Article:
Initiative from L&G Affordable Homes comes as provider given top grades by the regulator

‘For profit’ housing association L&G Affordable Homes is in discussions with traditional housing associations about plans to get institutional investors to fund the retrofit of existing affordable homes.


Ben Denton said institutional investment in retrofit could be the “next big growth market”

L&G Affordable Homes chief executive Ben Denton told Housing Today that his firm was “working on the maths” of how to “operationalise” the idea and was involved in a “number of active conversations” about it.

Denton’s comments came as the requirement for housing associations to invest significant sums to upgrade their existing homes, both in the light of growing concerns about poor stock condition and the need to address the net zero challenge, is being cited as a significant drag on their capacity to invest in new build.

The social housing regulator (RSH) said recently that housing associations invested a record £6.5bn into improving their existing stock in the 2021/22 financial year, and were forecasting further record levels of investment in the coming years, putting them under increasing financial pressure.

The news from L&G Affordable Homes came as the RSH today gave the ‘for profit’ landlord its top regulatory gradings for viability and governance after an in-depth assessment. This follows recent months in which the RSH has downgraded many of the largest developing housing associations due to the growing financial pressures facing them.

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Ben Denton said: “Financial institutions haven’t bought yet into existing homes for retrofit. But I foresee that that will be the next big growth market.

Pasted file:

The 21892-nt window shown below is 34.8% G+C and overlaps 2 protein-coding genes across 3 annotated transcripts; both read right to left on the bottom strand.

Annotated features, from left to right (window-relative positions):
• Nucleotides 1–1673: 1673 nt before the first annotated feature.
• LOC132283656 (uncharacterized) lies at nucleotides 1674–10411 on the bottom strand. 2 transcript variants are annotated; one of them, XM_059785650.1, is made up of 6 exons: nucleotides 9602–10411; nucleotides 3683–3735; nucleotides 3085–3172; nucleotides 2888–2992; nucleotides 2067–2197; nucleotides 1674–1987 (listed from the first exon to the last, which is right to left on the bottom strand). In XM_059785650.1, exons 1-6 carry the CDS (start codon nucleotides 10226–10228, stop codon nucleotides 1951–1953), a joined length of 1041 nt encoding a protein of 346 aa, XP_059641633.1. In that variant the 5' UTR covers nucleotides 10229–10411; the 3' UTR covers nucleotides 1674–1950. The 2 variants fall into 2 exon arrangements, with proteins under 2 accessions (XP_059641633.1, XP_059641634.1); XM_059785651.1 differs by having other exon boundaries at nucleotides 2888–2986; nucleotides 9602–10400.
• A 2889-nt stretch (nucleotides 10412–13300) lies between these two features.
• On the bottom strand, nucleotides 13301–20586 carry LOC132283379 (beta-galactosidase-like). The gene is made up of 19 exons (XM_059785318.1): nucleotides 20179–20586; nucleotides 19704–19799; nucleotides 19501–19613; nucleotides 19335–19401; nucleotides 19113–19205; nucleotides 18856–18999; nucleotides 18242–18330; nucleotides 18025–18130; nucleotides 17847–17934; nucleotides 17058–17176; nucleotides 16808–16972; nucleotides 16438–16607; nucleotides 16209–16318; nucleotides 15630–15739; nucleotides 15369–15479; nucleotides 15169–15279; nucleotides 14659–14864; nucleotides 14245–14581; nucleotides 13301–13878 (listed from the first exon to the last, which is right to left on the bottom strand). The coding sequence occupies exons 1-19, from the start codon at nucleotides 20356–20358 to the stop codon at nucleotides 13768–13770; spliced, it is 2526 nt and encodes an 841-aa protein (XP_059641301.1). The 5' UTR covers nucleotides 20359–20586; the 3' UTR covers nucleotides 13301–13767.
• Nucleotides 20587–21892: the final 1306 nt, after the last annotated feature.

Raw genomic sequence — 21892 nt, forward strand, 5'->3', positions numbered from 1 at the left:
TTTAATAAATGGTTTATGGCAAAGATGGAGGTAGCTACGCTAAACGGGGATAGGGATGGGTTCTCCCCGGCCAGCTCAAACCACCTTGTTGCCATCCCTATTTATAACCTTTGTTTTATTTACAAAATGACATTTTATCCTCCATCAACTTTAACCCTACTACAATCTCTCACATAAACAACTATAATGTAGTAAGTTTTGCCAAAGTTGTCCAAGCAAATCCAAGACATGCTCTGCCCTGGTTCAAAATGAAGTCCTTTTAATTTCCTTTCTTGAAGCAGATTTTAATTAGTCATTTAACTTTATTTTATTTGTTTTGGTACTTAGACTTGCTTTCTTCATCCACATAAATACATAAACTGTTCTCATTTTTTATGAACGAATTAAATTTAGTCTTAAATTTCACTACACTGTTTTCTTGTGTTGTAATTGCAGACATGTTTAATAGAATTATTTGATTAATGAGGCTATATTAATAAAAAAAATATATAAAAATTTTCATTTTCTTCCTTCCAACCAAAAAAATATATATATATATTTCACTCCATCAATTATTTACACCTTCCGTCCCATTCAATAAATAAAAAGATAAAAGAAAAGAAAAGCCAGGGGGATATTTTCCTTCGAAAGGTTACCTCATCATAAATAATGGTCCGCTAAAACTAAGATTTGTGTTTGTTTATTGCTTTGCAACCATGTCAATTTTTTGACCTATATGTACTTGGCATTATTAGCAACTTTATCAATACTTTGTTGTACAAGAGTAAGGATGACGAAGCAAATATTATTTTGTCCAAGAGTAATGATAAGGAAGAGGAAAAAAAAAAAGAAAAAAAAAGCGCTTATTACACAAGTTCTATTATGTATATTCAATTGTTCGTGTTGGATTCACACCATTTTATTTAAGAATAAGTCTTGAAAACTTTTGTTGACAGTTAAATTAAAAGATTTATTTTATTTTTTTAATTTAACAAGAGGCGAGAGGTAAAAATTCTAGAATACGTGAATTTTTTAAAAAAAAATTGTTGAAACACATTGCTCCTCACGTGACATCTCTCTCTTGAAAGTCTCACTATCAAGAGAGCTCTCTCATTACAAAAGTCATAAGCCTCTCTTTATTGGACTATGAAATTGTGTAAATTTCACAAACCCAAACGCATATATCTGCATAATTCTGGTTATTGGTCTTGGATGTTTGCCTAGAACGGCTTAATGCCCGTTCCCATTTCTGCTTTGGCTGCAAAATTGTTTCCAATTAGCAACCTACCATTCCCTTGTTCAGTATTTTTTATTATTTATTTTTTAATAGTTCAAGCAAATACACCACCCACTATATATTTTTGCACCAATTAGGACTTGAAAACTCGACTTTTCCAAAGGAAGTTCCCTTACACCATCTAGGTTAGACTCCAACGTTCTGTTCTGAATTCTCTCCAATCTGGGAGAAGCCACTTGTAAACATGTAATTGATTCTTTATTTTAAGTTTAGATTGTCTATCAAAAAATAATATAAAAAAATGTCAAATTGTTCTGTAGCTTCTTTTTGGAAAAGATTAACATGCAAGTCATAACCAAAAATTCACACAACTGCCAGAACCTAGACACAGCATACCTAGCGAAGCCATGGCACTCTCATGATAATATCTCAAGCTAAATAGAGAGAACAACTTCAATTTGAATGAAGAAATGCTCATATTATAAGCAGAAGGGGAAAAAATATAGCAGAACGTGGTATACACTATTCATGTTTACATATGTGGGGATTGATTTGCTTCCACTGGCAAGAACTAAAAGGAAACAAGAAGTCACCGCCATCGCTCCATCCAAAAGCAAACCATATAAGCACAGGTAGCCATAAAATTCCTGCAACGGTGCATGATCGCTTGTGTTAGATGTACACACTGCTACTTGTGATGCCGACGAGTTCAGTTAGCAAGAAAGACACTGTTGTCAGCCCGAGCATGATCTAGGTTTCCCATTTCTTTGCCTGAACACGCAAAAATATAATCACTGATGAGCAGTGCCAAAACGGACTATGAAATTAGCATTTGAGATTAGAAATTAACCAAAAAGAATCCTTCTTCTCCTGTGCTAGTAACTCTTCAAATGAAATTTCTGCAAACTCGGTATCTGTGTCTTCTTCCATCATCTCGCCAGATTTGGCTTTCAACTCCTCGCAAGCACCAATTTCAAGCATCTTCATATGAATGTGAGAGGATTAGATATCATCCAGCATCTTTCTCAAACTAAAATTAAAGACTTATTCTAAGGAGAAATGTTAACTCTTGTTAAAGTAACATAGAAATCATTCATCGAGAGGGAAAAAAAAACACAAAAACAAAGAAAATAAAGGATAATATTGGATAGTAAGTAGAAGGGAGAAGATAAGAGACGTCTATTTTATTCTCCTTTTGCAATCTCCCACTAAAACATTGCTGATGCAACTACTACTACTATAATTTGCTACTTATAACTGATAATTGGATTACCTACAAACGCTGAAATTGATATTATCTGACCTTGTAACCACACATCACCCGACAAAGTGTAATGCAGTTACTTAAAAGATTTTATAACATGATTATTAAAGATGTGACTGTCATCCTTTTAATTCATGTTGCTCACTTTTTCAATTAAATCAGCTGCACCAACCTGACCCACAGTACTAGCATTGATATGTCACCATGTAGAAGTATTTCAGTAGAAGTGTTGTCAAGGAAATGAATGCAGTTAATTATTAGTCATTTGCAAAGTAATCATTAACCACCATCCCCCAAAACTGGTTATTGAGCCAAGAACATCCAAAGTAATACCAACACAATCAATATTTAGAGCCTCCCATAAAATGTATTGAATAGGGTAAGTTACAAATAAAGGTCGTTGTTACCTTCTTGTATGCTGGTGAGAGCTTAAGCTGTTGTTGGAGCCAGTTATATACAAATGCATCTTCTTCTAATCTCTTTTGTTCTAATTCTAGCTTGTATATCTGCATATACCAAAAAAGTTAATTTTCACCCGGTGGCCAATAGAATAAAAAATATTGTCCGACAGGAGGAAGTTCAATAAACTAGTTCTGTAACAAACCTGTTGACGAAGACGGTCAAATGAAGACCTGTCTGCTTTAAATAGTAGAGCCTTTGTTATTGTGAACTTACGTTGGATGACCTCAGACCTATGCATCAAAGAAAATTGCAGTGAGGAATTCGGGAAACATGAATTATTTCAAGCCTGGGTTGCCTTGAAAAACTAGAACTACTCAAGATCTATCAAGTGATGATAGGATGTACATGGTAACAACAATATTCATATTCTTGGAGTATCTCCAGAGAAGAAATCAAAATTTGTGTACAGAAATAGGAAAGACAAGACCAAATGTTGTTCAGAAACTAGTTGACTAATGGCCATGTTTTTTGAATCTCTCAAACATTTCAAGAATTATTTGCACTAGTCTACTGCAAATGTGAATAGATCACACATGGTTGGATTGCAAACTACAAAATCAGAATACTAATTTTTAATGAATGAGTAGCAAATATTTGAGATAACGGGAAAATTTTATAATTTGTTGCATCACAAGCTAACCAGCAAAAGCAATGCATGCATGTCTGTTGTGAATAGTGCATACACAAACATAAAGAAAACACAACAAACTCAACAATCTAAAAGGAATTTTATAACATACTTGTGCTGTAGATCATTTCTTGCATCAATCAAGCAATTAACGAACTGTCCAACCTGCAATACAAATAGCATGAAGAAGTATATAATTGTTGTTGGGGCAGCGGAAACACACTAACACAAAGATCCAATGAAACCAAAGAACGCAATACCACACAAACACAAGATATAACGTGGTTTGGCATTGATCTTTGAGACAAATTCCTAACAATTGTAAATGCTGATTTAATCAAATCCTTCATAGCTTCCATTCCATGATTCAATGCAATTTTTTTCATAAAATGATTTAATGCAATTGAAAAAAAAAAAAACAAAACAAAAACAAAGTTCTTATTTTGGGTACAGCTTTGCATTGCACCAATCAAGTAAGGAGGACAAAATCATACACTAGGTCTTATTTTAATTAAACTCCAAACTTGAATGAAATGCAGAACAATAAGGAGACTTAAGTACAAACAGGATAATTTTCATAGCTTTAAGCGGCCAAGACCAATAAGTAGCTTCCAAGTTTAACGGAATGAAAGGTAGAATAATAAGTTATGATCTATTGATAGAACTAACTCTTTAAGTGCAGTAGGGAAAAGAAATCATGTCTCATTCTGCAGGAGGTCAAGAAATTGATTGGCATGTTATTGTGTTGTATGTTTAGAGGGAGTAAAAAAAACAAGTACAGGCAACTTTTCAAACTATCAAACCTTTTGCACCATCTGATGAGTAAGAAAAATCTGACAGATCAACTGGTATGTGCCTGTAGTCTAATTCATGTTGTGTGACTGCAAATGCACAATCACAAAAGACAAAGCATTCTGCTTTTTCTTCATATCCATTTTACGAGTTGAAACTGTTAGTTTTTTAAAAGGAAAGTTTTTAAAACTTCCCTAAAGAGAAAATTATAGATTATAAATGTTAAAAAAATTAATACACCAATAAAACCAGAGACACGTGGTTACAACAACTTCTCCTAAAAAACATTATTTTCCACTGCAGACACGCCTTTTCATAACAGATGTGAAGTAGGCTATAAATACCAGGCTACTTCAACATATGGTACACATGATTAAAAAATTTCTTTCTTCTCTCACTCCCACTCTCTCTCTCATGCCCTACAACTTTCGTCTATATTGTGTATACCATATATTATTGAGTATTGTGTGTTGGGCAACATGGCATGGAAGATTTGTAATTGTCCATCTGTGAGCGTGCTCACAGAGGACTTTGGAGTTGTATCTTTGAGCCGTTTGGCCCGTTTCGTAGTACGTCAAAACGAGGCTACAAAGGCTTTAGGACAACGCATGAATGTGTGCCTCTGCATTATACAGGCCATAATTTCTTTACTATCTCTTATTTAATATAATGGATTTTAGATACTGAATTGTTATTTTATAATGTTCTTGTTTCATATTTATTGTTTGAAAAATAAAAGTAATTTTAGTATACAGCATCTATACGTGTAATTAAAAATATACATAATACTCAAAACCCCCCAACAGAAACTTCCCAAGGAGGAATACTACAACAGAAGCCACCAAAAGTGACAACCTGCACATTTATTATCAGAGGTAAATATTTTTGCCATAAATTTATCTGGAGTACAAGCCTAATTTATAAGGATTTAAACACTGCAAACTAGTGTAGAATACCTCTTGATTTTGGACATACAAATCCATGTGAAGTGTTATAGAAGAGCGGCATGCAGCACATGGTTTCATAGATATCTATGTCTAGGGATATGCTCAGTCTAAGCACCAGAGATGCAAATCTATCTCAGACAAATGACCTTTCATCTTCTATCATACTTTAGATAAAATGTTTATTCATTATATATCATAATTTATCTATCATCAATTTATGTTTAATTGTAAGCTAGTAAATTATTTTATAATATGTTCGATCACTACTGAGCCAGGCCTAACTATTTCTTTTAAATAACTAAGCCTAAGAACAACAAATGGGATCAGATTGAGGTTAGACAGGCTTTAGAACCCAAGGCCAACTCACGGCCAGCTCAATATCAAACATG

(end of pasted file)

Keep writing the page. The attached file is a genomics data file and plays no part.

“It works to inject liquidity into growth organisations, enabling associations to pass over a liability that is difficult for them to fund. It [retrofit] is their [traditional housing associations’] biggest challenge, but we think it has potential and it’s something we’re really interested in.”

‘For profit’ social landlords such as L&G Affordable Homes have thus far worked by getting institutional money such as pension or insurance funds to invest in mostly new build affordable housing for long-term stable returns.

Denton said he wasn’t yet ready to announce any prospective deals, and that any ventures would also be subject to consulting with existing tenants in the affected homes. “We are having a number of active conversations and lots of organisations are super-interested,” he said.

Deanston Wharf - L&G Affordable

L&G Affordable Homes’ scheme at Deanston Wharf

The RSH today said that L&G Affordable Homes Ltd, which delivered 1,600 homes last year, making it one of the biggest housing association developers, was rated V1 for viability and G1 for governance, and “has an adequately funded business plan, sufficient security in place, and is forecast to continue to meet its financial covenants under a wide range of adverse scenarios.”

L&G Affordable Homes has previously set out plans to grow to deliver 3,000 homes per year. By November 2022 it owned 1,950 properties and had sold 938 properties to a sister registered provider, Legal and General Affordable Homes (AR) LLP. The RSH added: “The regulator has assurance that the governance arrangements enable it to adequately control the organisation and to continue to meet its objectives.”

L&G’s potential expansion into retrofit comes as a number of traditional housing associations are understood to be working to set up their own “for profit” subsidiaries, following the lead of Hyde Housing, which set up ‘for profit’ Halesworth last year.

Helen Collins, Savills board director and head of its affordable housing consultancy business, said housing associations were considering “setting up their own for profits and partnering with third party capital, because a lot of investors haven’t got for profit entities and might not want to or be able to set up their own, but they might be very interested in investing in the sector. It’s sort of like a third wave of finance,” she said. “We’re currently talking to a number of housing associations that are exploring that route. There are different models.”

For more on the sector, read Housing Today’s in depth analysis here.